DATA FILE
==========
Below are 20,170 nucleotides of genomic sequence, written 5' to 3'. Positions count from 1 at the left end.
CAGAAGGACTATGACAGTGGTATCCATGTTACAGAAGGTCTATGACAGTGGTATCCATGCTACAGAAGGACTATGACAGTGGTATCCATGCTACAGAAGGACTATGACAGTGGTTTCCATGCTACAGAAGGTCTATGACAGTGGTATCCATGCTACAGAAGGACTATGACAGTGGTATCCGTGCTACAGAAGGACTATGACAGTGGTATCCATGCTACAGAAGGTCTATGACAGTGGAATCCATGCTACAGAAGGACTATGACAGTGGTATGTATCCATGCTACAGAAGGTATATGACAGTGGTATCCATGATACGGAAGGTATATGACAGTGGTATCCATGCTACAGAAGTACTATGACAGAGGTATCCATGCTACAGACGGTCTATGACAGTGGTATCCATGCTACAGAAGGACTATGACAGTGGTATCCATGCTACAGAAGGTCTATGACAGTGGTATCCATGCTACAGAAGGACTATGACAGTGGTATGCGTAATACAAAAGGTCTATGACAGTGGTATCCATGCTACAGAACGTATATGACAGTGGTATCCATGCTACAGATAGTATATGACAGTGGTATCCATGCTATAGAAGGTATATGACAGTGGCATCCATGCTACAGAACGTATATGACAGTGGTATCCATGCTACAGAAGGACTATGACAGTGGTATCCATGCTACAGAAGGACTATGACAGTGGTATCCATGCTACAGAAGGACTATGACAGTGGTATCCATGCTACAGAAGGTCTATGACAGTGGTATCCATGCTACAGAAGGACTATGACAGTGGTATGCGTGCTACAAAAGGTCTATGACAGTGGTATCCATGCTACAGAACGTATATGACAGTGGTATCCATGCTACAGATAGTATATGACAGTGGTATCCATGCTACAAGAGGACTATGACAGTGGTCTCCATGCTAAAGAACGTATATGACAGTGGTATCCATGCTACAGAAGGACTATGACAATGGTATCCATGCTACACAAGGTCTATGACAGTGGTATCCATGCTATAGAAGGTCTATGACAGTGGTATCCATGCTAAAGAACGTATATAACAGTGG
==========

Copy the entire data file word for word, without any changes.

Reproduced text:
Below are 20,170 nucleotides of genomic sequence, written 5' to 3'. Positions count from 1 at the left end.
CAGAAGGACTATGACAGTGGTATCCATGTTACAGAAGGTCTATGACAGTGGTATCCATGCTACAGAAGGACTATGACAGTGGTATCCATGCTACAGAAGGACTATGACAGTGGTTTCCATGCTACAGAAGGTCTATGACAGTGGTATCCATGCTACAGAAGGACTATGACAGTGGTATCCGTGCTACAGAAGGACTATGACAGTGGTATCCATGCTACAGAAGGTCTATGACAGTGGAATCCATGCTACAGAAGGACTATGACAGTGGTATGTATCCATGCTACAGAAGGTATATGACAGTGGTATCCATGATACGGAAGGTATATGACAGTGGTATCCATGCTACAGAAGTACTATGACAGAGGTATCCATGCTACAGACGGTCTATGACAGTGGTATCCATGCTACAGAAGGACTATGACAGTGGTATCCATGCTACAGAAGGTCTATGACAGTGGTATCCATGCTACAGAAGGACTATGACAGTGGTATGCGTAATACAAAAGGTCTATGACAGTGGTATCCATGCTACAGAACGTATATGACAGTGGTATCCATGCTACAGATAGTATATGACAGTGGTATCCATGCTATAGAAGGTATATGACAGTGGCATCCATGCTACAGAACGTATATGACAGTGGTATCCATGCTACAGAAGGACTATGACAGTGGTATCCATGCTACAGAAGGACTATGACAGTGGTATCCATGCTACAGAAGGACTATGACAGTGGTATCCATGCTACAGAAGGTCTATGACAGTGGTATCCATGCTACAGAAGGACTATGACAGTGGTATGCGTGCTACAAAAGGTCTATGACAGTGGTATCCATGCTACAGAACGTATATGACAGTGGTATCCATGCTACAGATAGTATATGACAGTGGTATCCATGCTACAAGAGGACTATGACAGTGGTCTCCATGCTAAAGAACGTATATGACAGTGGTATCCATGCTACAGAAGGACTATGACAATGGTATCCATGCTACACAAGGTCTATGACAGTGGTATCCATGCTATAGAAGGTCTATGACAGTGGTATCCATGCTAAAGAACGTATATAACAGTGG